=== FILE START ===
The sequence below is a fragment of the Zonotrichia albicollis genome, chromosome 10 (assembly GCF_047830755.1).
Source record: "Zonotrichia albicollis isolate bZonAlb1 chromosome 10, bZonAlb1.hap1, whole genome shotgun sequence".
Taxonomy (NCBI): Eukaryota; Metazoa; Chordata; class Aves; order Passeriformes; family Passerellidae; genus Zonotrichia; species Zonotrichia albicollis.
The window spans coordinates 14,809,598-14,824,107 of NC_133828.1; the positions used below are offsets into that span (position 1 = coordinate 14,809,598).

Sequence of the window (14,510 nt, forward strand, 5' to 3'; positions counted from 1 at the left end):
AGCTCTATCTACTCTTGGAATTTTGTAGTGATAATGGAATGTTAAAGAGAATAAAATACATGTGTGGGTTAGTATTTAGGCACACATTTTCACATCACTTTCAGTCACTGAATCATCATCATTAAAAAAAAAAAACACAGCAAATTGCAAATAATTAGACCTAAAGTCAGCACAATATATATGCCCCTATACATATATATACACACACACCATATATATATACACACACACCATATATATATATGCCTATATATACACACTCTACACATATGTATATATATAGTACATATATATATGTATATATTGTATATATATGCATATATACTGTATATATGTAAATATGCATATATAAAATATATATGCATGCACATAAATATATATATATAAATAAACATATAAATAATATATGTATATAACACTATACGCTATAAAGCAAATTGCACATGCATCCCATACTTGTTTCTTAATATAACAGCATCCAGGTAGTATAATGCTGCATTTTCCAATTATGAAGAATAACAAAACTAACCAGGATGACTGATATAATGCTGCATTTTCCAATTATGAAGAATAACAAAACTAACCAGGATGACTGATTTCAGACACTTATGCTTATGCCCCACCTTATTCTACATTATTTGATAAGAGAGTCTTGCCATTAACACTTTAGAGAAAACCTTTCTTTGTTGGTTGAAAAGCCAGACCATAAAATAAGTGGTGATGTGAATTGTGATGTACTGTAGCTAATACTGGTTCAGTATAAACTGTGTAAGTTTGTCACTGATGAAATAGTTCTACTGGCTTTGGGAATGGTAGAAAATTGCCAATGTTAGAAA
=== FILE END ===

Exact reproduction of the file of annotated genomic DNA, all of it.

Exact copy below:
The sequence below is a fragment of the Zonotrichia albicollis genome, chromosome 10 (assembly GCF_047830755.1).
Source record: "Zonotrichia albicollis isolate bZonAlb1 chromosome 10, bZonAlb1.hap1, whole genome shotgun sequence".
Taxonomy (NCBI): Eukaryota; Metazoa; Chordata; class Aves; order Passeriformes; family Passerellidae; genus Zonotrichia; species Zonotrichia albicollis.
The window spans coordinates 14,809,598-14,824,107 of NC_133828.1; the positions used below are offsets into that span (position 1 = coordinate 14,809,598).

Sequence of the window (14,510 nt, forward strand, 5' to 3'; positions counted from 1 at the left end):
AGCTCTATCTACTCTTGGAATTTTGTAGTGATAATGGAATGTTAAAGAGAATAAAATACATGTGTGGGTTAGTATTTAGGCACACATTTTCACATCACTTTCAGTCACTGAATCATCATCATTAAAAAAAAAAAACACAGCAAATTGCAAATAATTAGACCTAAAGTCAGCACAATATATATGCCCCTATACATATATATACACACACACCATATATATATACACACACACCATATATATATATGCCTATATATACACACTCTACACATATGTATATATATAGTACATATATATATGTATATATTGTATATATATGCATATATACTGTATATATGTAAATATGCATATATAAAATATATATGCATGCACATAAATATATATATATAAATAAACATATAAATAATATATGTATATAACACTATACGCTATAAAGCAAATTGCACATGCATCCCATACTTGTTTCTTAATATAACAGCATCCAGGTAGTATAATGCTGCATTTTCCAATTATGAAGAATAACAAAACTAACCAGGATGACTGATATAATGCTGCATTTTCCAATTATGAAGAATAACAAAACTAACCAGGATGACTGATTTCAGACACTTATGCTTATGCCCCACCTTATTCTACATTATTTGATAAGAGAGTCTTGCCATTAACACTTTAGAGAAAACCTTTCTTTGTTGGTTGAAAAGCCAGACCATAAAATAAGTGGTGATGTGAATTGTGATGTACTGTAGCTAATACTGGTTCAGTATAAACTGTGTAAGTTTGTCACTGATGAAATAGTTCTACTGGCTTTGGGAATGGTAGAAAATTGCCAATGTTAGAAA